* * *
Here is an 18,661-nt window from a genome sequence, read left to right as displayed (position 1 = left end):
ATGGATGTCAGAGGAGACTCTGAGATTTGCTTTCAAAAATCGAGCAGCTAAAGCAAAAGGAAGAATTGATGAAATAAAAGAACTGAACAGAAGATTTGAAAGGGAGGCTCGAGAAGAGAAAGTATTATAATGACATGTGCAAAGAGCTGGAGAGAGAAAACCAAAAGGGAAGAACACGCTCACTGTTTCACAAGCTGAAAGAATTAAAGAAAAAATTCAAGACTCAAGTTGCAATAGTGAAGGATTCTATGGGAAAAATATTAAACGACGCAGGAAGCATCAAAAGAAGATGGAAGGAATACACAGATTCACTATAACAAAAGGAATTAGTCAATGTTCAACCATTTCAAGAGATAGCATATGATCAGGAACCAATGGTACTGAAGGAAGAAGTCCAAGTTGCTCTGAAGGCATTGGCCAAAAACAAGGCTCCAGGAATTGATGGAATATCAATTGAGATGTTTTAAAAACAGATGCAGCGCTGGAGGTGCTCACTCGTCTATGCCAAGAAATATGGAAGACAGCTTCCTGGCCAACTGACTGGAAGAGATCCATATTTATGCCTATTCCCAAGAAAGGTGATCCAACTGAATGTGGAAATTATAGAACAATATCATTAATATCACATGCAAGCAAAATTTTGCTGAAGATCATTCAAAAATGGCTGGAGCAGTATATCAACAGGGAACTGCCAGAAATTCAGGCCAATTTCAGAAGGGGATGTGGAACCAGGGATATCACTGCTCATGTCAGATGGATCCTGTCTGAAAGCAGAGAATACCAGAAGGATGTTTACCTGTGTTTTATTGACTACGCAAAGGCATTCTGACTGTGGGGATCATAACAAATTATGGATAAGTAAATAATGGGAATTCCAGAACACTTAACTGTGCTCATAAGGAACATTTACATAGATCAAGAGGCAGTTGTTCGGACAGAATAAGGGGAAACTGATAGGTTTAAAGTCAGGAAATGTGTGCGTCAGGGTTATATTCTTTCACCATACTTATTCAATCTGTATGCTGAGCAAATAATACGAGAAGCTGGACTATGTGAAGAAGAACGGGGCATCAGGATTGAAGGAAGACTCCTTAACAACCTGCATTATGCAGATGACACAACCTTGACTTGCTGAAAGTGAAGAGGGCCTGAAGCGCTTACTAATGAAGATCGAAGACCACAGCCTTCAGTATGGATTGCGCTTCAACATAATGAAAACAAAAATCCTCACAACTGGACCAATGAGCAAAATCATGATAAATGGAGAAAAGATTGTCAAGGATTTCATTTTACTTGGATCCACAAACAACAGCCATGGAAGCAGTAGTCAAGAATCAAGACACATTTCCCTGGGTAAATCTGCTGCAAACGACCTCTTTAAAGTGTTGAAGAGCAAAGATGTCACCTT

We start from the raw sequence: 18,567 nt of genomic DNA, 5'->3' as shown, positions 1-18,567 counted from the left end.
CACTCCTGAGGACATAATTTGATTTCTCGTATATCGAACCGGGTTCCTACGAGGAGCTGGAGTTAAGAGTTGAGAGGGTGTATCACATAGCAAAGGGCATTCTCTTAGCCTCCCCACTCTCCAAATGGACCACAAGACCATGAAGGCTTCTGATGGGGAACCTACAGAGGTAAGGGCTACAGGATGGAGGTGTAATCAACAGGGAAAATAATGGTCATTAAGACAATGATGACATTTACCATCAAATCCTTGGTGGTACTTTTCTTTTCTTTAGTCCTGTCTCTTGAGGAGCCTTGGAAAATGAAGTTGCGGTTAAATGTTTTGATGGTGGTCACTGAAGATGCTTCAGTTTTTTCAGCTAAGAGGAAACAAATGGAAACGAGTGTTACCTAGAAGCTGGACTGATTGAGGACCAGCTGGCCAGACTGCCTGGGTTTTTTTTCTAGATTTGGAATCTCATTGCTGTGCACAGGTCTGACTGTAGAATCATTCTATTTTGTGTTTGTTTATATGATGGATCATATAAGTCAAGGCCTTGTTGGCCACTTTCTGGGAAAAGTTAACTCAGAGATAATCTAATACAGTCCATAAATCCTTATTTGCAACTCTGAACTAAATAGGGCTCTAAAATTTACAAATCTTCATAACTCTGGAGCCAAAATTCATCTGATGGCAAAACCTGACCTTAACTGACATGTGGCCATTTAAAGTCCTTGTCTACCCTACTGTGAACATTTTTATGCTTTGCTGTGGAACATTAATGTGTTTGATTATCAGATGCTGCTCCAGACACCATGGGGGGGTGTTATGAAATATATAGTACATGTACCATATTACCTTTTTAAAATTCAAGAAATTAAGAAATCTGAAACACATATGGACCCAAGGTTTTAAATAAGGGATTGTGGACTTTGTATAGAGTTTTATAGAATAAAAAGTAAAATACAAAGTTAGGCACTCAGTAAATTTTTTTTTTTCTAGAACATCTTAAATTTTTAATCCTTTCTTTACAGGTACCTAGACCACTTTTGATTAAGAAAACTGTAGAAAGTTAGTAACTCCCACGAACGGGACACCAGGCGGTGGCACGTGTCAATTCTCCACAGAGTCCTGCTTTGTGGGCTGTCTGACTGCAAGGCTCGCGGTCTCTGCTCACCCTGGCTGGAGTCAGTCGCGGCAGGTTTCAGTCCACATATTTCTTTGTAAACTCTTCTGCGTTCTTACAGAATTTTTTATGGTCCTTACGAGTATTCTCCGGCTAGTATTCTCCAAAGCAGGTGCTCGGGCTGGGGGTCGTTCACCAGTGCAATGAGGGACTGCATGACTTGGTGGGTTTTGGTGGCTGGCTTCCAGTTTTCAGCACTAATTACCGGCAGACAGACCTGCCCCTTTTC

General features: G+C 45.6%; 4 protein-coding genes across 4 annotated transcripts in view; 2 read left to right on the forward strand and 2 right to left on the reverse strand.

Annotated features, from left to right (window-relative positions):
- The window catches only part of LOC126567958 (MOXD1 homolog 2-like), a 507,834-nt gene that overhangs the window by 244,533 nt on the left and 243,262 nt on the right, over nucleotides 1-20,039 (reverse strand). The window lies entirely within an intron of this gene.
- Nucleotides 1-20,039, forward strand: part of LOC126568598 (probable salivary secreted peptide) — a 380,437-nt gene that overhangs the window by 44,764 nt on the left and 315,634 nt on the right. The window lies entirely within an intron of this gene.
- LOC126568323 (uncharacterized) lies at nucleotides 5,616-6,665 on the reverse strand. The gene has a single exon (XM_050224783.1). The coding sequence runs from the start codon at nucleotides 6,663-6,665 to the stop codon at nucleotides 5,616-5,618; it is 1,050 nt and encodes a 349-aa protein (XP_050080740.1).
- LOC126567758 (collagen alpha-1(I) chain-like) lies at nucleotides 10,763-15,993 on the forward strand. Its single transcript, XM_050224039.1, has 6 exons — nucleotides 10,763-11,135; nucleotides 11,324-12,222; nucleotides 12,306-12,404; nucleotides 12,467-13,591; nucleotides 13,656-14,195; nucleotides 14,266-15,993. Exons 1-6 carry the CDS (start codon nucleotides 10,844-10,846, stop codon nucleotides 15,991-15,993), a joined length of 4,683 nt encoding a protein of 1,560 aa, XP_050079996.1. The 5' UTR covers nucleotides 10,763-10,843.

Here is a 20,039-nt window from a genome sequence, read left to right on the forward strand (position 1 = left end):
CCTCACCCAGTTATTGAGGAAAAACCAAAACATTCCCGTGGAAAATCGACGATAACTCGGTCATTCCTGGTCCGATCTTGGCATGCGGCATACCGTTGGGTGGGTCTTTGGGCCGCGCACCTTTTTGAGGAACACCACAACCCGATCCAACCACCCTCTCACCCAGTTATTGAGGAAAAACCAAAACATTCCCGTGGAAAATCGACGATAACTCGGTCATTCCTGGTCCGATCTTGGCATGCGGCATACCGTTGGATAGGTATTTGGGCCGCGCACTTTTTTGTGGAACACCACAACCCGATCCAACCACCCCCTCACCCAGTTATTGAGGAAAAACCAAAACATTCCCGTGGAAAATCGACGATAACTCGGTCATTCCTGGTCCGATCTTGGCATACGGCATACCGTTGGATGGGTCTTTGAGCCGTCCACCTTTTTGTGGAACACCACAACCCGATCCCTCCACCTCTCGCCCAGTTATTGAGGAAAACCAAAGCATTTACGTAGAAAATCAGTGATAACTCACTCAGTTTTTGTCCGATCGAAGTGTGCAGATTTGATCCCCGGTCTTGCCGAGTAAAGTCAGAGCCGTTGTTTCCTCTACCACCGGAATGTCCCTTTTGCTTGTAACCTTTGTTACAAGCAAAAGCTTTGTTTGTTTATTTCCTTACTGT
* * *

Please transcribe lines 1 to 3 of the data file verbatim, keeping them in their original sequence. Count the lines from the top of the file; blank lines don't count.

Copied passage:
Here is an 18,661-nt window from a genome sequence, read left to right as displayed (position 1 = left end):
ATGGATGTCAGAGGAGACTCTGAGATTTGCTTTCAAAAATCGAGCAGCTAAAGCAAAAGGAAGAATTGATGAAATAAAAGAACTGAACAGAAGATTTGAAAGGGAGGCTCGAGAAGAGAAAGTATTATAATGACATGTGCAAAGAGCTGGAGAGAGAAAACCAAAAGGGAAGAACACGCTCACTGTTTCACAAGCTGAAAGAATTAAAGAAAAAATTCAAGACTCAAGTTGCAATAGTGAAGGATTCTATGGGAAAAATATTAAACGACGCAGGAAGCATCAAAAGAAGATGGAAGGAATACACAGATTCACTATAACAAAAGGAATTAGTCAATGTTCAACCATTTCAAGAGATAGCATATGATCAGGAACCAATGGTACTGAAGGAAGAAGTCCAAGTTGCTCTGAAGGCATTGGCCAAAAACAAGGCTCCAGGAATTGATGGAATATCAATTGAGATGTTTTAAAAACAGATGCAGCGCTGGAGGTGCTCACTCGTCTATGCCAAGAAATATGGAAGACAGCTTCCTGGCCAACTGACTGGAAGAGATCCATATTTATGCCTATTCCCAAGAAAGGTGATCCAACTGAATGTGGAAATTATAGAACAATATCATTAATATCACATGCAAGCAAAATTTTGCTGAAGATCATTCAAAAATGGCTGGAGCAGTATATCAACAGGGAACTGCCAGAAATTCAGGCCAATTTCAGAAGGGGATGTGGAACCAGGGATATCACTGCTCATGTCAGATGGATCCTGTCTGAAAGCAGAGAATACCAGAAGGATGTTTACCTGTGTTTTATTGACTACGCAAAGGCATTCTGACTGTGGGGATCATAACAAATTATGGATAAGTAAATAATGGGAATTCCAGAACACTTAACTGTGCTCATAAGGAACATTTACATAGATCAAGAGGCAGTTGTTCGGACAGAATAAGGGGAAACTGATAGGTTTAAAGTCAGGAAATGTGTGCGTCAGGGTTATATTCTTTCACCATACTTATTCAATCTGTATGCTGAGCAAATAATACGAGAAGCTGGACTATGTGAAGAAGAACGGGGCATCAGGATTGAAGGAAGACTCCTTAACAACCTGCATTATGCAGATGACACAACCTTGACTTGCTGAAAGTGAAGAGGGCCTGAAGCGCTTACTAATGAAGATCGAAGACCACAGCCTTCAGTATGGATTGCGCTTCAACATAATGAAAACAAAAATCCTCACAACTGGACCAATGAGCAAAATCATGATAAATGGAGAAAAGATTGTCAAGGATTTCATTTTACTTGGATCCACAAACAACAGCCATGGAAGCAGTAGTCAAGAATCAAGACACATTTCCCTGGGTAAATCTGCTGCAAACGACCTCTTTAAAGTGTTGAAGAGCAAAGATGTCACCTT

We start from the raw sequence: 18,567 nt of genomic DNA, 5'->3' as shown, positions 1-18,567 counted from the left end.